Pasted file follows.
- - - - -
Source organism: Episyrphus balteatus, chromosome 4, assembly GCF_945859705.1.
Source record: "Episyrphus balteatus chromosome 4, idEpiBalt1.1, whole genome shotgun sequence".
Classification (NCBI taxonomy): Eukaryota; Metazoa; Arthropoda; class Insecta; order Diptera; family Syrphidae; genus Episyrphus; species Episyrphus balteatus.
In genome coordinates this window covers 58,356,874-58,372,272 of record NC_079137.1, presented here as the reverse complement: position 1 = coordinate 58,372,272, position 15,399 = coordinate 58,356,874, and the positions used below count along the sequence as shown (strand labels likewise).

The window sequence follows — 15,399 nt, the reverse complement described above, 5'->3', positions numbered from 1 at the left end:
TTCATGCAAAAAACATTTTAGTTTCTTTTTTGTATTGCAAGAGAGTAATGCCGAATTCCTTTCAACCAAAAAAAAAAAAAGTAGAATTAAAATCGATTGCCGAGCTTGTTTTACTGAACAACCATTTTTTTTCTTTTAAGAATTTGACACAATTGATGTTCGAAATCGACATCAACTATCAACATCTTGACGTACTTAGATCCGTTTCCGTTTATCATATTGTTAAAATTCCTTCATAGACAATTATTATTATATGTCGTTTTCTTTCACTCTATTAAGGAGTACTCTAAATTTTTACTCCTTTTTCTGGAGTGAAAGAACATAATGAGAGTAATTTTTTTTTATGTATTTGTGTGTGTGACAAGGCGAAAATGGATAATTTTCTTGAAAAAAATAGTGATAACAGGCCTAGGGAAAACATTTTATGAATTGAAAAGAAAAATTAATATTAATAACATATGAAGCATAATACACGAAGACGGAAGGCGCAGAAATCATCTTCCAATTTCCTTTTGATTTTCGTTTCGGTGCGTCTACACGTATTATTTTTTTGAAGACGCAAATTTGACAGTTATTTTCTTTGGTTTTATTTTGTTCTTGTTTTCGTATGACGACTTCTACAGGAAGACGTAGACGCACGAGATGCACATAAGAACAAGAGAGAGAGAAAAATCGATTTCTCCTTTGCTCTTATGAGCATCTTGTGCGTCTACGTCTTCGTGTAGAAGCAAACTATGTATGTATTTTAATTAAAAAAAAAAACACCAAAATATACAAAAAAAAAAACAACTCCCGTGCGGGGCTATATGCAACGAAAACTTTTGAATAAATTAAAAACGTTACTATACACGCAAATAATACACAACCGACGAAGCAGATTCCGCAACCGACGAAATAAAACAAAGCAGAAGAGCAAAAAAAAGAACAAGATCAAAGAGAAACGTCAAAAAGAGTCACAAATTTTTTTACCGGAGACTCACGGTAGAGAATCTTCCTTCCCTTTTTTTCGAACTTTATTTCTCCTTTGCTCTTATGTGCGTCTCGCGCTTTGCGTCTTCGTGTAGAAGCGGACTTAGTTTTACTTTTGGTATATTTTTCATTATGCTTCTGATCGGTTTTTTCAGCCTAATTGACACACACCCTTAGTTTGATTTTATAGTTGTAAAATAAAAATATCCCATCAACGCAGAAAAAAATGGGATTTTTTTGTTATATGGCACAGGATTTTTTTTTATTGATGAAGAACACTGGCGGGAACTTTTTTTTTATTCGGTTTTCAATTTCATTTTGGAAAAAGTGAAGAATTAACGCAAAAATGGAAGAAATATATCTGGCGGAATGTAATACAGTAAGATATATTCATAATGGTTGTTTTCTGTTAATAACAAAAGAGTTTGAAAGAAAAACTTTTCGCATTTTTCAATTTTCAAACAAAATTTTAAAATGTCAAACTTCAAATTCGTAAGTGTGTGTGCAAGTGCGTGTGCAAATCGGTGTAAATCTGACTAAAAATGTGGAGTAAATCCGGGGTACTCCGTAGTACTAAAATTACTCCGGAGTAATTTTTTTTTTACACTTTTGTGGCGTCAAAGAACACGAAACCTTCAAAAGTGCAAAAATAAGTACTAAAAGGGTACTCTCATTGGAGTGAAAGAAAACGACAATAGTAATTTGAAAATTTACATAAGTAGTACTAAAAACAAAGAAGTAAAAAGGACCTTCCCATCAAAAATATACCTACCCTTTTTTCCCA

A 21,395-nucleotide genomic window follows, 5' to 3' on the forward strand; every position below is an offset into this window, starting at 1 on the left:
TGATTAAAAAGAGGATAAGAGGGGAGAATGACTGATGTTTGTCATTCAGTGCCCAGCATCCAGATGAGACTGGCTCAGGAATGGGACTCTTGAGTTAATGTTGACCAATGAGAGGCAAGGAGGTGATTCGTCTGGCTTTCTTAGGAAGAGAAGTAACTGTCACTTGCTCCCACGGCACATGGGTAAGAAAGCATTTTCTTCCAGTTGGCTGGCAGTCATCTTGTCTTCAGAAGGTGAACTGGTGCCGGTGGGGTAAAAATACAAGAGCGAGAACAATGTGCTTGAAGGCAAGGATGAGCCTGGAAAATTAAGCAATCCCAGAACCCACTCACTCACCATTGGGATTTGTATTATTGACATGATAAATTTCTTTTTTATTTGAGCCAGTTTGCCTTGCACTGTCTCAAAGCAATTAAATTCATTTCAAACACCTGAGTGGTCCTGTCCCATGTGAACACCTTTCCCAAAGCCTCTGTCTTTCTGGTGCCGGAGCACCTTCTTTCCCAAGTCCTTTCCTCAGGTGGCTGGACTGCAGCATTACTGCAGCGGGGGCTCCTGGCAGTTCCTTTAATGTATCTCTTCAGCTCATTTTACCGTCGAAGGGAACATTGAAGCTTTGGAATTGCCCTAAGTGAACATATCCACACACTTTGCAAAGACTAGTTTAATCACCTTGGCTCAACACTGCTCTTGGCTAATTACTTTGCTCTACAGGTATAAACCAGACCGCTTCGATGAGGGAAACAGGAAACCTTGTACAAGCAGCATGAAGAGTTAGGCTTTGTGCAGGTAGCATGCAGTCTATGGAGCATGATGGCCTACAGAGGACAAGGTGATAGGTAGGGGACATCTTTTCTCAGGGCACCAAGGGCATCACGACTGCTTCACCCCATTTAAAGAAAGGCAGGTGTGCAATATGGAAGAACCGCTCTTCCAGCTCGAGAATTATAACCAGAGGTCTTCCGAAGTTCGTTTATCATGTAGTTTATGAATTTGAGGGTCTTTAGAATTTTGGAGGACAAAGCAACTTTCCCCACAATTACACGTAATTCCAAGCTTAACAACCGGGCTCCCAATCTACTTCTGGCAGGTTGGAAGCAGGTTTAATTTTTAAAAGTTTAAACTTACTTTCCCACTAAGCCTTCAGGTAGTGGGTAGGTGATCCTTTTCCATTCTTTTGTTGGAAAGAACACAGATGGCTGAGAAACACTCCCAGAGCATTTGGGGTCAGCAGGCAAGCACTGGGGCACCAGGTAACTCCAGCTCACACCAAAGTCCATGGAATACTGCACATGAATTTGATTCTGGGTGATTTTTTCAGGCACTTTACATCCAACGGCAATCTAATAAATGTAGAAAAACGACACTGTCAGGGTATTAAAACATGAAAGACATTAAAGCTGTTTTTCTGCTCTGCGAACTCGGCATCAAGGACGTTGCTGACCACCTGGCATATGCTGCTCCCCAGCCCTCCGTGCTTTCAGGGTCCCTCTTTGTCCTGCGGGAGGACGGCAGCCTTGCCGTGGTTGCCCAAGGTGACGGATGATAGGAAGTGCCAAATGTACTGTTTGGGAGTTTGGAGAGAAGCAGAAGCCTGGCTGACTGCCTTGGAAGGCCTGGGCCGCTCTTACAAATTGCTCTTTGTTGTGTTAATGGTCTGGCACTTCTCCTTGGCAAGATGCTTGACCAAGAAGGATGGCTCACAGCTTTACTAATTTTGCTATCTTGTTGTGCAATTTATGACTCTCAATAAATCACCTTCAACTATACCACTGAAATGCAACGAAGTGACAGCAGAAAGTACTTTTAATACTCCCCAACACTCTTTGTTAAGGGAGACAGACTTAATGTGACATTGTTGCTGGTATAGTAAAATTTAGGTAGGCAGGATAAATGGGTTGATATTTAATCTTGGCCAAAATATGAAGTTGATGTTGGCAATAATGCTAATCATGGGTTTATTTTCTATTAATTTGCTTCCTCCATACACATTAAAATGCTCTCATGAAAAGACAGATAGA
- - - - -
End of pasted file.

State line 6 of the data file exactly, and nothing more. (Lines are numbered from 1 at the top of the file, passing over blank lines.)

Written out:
TTCATGCAAAAAACATTTTAGTTTCTTTTTTGTATTGCAAGAGAGTAATGCCGAATTCCTTTCAACCAAAAAAAAAAAAAGTAGAATTAAAATCGATTGCCGAGCTTGTTTTACTGAACAACCATTTTTTTTCTTTTAAGAATTTGACACAATTGATGTTCGAAATCGACATCAACTATCAACATCTTGACGTACTTAGATCCGTTTCCGTTTATCATATTGTTAAAATTCCTTCATAGACAATTATTATTATATGTCGTTTTCTTTCACTCTATTAAGGAGTACTCTAAATTTTTACTCCTTTTTCTGGAGTGAAAGAACATAATGAGAGTAATTTTTTTTTATGTATTTGTGTGTGTGACAAGGCGAAAATGGATAATTTTCTTGAAAAAAATAGTGATAACAGGCCTAGGGAAAACATTTTATGAATTGAAAAGAAAAATTAATATTAATAACATATGAAGCATAATACACGAAGACGGAAGGCGCAGAAATCATCTTCCAATTTCCTTTTGATTTTCGTTTCGGTGCGTCTACACGTATTATTTTTTTGAAGACGCAAATTTGACAGTTATTTTCTTTGGTTTTATTTTGTTCTTGTTTTCGTATGACGACTTCTACAGGAAGACGTAGACGCACGAGATGCACATAAGAACAAGAGAGAGAGAAAAATCGATTTCTCCTTTGCTCTTATGAGCATCTTGTGCGTCTACGTCTTCGTGTAGAAGCAAACTATGTATGTATTTTAATTAAAAAAAAAAACACCAAAATATACAAAAAAAAAAACAACTCCCGTGCGGGGCTATATGCAACGAAAACTTTTGAATAAATTAAAAACGTTACTATACACGCAAATAATACACAACCGACGAAGCAGATTCCGCAACCGACGAAATAAAACAAAGCAGAAGAGCAAAAAAAAGAACAAGATCAAAGAGAAACGTCAAAAAGAGTCACAAATTTTTTTACCGGAGACTCACGGTAGAGAATCTTCCTTCCCTTTTTTTCGAACTTTATTTCTCCTTTGCTCTTATGTGCGTCTCGCGCTTTGCGTCTTCGTGTAGAAGCGGACTTAGTTTTACTTTTGGTATATTTTTCATTATGCTTCTGATCGGTTTTTTCAGCCTAATTGACACACACCCTTAGTTTGATTTTATAGTTGTAAAATAAAAATATCCCATCAACGCAGAAAAAAATGGGATTTTTTTGTTATATGGCACAGGATTTTTTTTTATTGATGAAGAACACTGGCGGGAACTTTTTTTTTATTCGGTTTTCAATTTCATTTTGGAAAAAGTGAAGAATTAACGCAAAAATGGAAGAAATATATCTGGCGGAATGTAATACAGTAAGATATATTCATAATGGTTGTTTTCTGTTAATAACAAAAGAGTTTGAAAGAAAAACTTTTCGCATTTTTCAATTTTCAAACAAAATTTTAAAATGTCAAACTTCAAATTCGTAAGTGTGTGTGCAAGTGCGTGTGCAAATCGGTGTAAATCTGACTAAAAATGTGGAGTAAATCCGGGGTACTCCGTAGTACTAAAATTACTCCGGAGTAATTTTTTTTTTACACTTTTGTGGCGTCAAAGAACACGAAACCTTCAAAAGTGCAAAAATAAGTACTAAAAGGGTACTCTCATTGGAGTGAAAGAAAACGACAATAGTAATTTGAAAATTTACATAAGTAGTACTAAAAACAAAGAAGTAAAAAGGACCTTCCCATCAAAAATATACCTACCCTTTTTTCCCA